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That's what he said.

A couple of posts ago I said something about participating in the Great Interview Experiment. Well I finally got my act together and questioned my victim interviewee. FatBoyFat is from the Motherland, Great Britain, and his blog is Make Lard History. He enjoys long walks on the beach, dinner by candlelight, and…oh…wait…let me let him tell you about himself.

1. Ok…let’s start with the obvious question. Your screenname…Fatboyfat…and your blog title…Make Lard History give me the impression that this blog is all about your weight or your diet. I’ve read some of your early posts and while that seems to be your initial intention your blog isn’t about that anymore. If you were to give a description of your blog what would you say it’s about? Now that you’ve been blogging for a couple of years do you have any goals for your blog?

I realised fairly early on that repeated posts containing exercise regimes, recipes or simply pictures of my feet on the bathroom scales would be lacking in entertainment, so I broadened the remit of Make Lard History. So now it’s a rather random collection of writing exercises, observations, short stories, commentary and the occasional semi-lucid rant. The theme is ‘There Is No Theme’. I’m still not entirely sure if that’s a good idea, two years later.

It would be nice to have a goal, I suppose. I’ve never really thought about it much as I never really expected much from the process at the outset. I enjoy writing, and if other people are vaguely entertained by the end result, that’s a bonus.

2. You mentioned attending your brother’s civil ceremony in a post back in August of 2007. You also said something about attending Pride weekend in February 2008. I may be completely wrong, but I assume that your brother is gay and that you are fully supportive of him. As a newly somewhat out gay woman with no family support I would love to hear how you felt about it all. If it was a process for you or not. Also how does your country/city differ from America in the way the glbt community is treated?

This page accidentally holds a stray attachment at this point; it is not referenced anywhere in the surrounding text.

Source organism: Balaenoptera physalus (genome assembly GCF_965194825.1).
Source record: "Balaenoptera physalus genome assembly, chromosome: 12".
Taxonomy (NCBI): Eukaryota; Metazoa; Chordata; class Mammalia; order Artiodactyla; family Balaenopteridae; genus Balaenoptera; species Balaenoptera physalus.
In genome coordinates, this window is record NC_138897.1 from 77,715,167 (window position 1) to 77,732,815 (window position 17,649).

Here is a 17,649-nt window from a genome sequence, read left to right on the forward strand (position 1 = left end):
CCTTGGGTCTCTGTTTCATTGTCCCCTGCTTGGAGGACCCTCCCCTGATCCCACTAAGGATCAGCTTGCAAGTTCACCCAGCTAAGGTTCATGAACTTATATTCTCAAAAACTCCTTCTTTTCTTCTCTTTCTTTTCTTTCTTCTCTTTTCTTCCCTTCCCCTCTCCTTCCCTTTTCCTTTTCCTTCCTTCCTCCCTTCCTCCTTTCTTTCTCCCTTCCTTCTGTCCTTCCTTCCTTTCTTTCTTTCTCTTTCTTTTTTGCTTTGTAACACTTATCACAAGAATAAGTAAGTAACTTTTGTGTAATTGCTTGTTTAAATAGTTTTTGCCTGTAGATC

I’m very lucky in that I was raised in a household that didn’t seem all that concerned about labels. I’m the youngest of three, and I guess I’ve known that brother no. 2 was gay since my early teens. You just pick up on things, so it’s been an integral part of him for as long as I can remember. So while I’m fully supportive it doesn’t change the way I think about him one iota. He’s the same person with whom I walked to school, shared a bedroom and played cricket in the garden. It’s just that he prefers men. It’s a characteristic – and clearly an important one for those involved – but I don’t have any hang-ups about it. It helps that he has good taste in men – his partner is a genuinely lovely bloke and a welcome addition to the family (although he does deserve early sainthood for putting up with my brother)!